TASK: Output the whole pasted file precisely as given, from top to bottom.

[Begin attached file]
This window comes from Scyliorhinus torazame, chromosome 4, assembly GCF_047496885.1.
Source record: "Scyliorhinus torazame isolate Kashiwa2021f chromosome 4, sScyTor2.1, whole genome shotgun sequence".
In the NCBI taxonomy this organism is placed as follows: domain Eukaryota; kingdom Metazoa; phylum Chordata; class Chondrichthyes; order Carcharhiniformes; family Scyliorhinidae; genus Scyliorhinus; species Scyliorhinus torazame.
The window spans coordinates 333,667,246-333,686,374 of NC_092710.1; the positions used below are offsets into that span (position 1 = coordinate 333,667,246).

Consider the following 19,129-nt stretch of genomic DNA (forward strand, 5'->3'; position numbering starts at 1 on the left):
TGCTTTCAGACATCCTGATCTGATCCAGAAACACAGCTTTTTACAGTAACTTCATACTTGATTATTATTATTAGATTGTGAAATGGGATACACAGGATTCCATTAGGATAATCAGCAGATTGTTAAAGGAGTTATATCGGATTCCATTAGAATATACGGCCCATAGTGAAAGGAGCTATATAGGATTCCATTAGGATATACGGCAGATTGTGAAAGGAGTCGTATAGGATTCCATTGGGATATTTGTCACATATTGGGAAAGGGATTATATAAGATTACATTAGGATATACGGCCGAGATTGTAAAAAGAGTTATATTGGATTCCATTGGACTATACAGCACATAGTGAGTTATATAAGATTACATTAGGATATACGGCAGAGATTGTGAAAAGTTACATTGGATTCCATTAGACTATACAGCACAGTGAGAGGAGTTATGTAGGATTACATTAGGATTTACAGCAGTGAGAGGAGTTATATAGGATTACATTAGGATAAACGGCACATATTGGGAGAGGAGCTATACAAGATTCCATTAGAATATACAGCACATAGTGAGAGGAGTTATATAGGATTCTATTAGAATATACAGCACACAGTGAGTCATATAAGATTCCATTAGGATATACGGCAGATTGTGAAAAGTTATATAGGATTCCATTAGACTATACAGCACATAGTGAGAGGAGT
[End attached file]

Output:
This window comes from Scyliorhinus torazame, chromosome 4, assembly GCF_047496885.1.
Source record: "Scyliorhinus torazame isolate Kashiwa2021f chromosome 4, sScyTor2.1, whole genome shotgun sequence".
In the NCBI taxonomy this organism is placed as follows: domain Eukaryota; kingdom Metazoa; phylum Chordata; class Chondrichthyes; order Carcharhiniformes; family Scyliorhinidae; genus Scyliorhinus; species Scyliorhinus torazame.
The window spans coordinates 333,667,246-333,686,374 of NC_092710.1; the positions used below are offsets into that span (position 1 = coordinate 333,667,246).

Consider the following 19,129-nt stretch of genomic DNA (forward strand, 5'->3'; position numbering starts at 1 on the left):
TGCTTTCAGACATCCTGATCTGATCCAGAAACACAGCTTTTTACAGTAACTTCATACTTGATTATTATTATTAGATTGTGAAATGGGATACACAGGATTCCATTAGGATAATCAGCAGATTGTTAAAGGAGTTATATCGGATTCCATTAGAATATACGGCCCATAGTGAAAGGAGCTATATAGGATTCCATTAGGATATACGGCAGATTGTGAAAGGAGTCGTATAGGATTCCATTGGGATATTTGTCACATATTGGGAAAGGGATTATATAAGATTACATTAGGATATACGGCCGAGATTGTAAAAAGAGTTATATTGGATTCCATTGGACTATACAGCACATAGTGAGTTATATAAGATTACATTAGGATATACGGCAGAGATTGTGAAAAGTTACATTGGATTCCATTAGACTATACAGCACAGTGAGAGGAGTTATGTAGGATTACATTAGGATTTACAGCAGTGAGAGGAGTTATATAGGATTACATTAGGATAAACGGCACATATTGGGAGAGGAGCTATACAAGATTCCATTAGAATATACAGCACATAGTGAGAGGAGTTATATAGGATTCTATTAGAATATACAGCACACAGTGAGTCATATAAGATTCCATTAGGATATACGGCAGATTGTGAAAAGTTATATAGGATTCCATTAGACTATACAGCACATAGTGAGAGGAGT